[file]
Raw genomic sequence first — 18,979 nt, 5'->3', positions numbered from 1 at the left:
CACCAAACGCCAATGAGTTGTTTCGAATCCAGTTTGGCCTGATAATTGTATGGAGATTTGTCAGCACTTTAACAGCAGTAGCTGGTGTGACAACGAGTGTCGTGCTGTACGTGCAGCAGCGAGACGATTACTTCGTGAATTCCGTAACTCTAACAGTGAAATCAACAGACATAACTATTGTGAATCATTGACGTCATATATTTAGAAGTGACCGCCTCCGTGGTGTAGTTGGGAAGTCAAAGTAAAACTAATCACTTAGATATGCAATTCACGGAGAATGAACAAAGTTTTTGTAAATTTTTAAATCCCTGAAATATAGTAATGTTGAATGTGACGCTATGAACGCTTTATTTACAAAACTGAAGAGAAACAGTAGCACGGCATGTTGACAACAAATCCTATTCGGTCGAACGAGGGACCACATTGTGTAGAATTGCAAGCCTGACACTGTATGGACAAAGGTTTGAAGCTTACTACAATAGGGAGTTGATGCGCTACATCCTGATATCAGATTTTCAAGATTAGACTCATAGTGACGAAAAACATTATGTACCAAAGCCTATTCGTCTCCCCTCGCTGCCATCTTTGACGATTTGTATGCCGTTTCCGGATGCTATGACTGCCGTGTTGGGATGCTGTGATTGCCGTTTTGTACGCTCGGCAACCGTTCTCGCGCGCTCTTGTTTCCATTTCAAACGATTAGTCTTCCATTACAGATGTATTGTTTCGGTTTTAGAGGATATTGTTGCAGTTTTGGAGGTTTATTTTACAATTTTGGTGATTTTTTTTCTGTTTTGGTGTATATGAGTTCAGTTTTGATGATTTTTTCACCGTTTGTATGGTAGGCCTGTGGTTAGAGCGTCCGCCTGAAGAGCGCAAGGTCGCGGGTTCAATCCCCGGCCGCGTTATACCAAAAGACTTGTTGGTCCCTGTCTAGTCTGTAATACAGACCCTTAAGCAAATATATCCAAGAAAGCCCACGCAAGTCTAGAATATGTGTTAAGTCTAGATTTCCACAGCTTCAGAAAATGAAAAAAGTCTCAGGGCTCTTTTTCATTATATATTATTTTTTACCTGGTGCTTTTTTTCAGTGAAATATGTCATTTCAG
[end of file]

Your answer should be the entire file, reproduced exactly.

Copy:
Raw genomic sequence first — 18,979 nt, 5'->3', positions numbered from 1 at the left:
CACCAAACGCCAATGAGTTGTTTCGAATCCAGTTTGGCCTGATAATTGTATGGAGATTTGTCAGCACTTTAACAGCAGTAGCTGGTGTGACAACGAGTGTCGTGCTGTACGTGCAGCAGCGAGACGATTACTTCGTGAATTCCGTAACTCTAACAGTGAAATCAACAGACATAACTATTGTGAATCATTGACGTCATATATTTAGAAGTGACCGCCTCCGTGGTGTAGTTGGGAAGTCAAAGTAAAACTAATCACTTAGATATGCAATTCACGGAGAATGAACAAAGTTTTTGTAAATTTTTAAATCCCTGAAATATAGTAATGTTGAATGTGACGCTATGAACGCTTTATTTACAAAACTGAAGAGAAACAGTAGCACGGCATGTTGACAACAAATCCTATTCGGTCGAACGAGGGACCACATTGTGTAGAATTGCAAGCCTGACACTGTATGGACAAAGGTTTGAAGCTTACTACAATAGGGAGTTGATGCGCTACATCCTGATATCAGATTTTCAAGATTAGACTCATAGTGACGAAAAACATTATGTACCAAAGCCTATTCGTCTCCCCTCGCTGCCATCTTTGACGATTTGTATGCCGTTTCCGGATGCTATGACTGCCGTGTTGGGATGCTGTGATTGCCGTTTTGTACGCTCGGCAACCGTTCTCGCGCGCTCTTGTTTCCATTTCAAACGATTAGTCTTCCATTACAGATGTATTGTTTCGGTTTTAGAGGATATTGTTGCAGTTTTGGAGGTTTATTTTACAATTTTGGTGATTTTTTTTCTGTTTTGGTGTATATGAGTTCAGTTTTGATGATTTTTTCACCGTTTGTATGGTAGGCCTGTGGTTAGAGCGTCCGCCTGAAGAGCGCAAGGTCGCGGGTTCAATCCCCGGCCGCGTTATACCAAAAGACTTGTTGGTCCCTGTCTAGTCTGTAATACAGACCCTTAAGCAAATATATCCAAGAAAGCCCACGCAAGTCTAGAATATGTGTTAAGTCTAGATTTCCACAGCTTCAGAAAATGAAAAAAGTCTCAGGGCTCTTTTTCATTATATATTATTTTTTACCTGGTGCTTTTTTTCAGTGAAATATGTCATTTCAG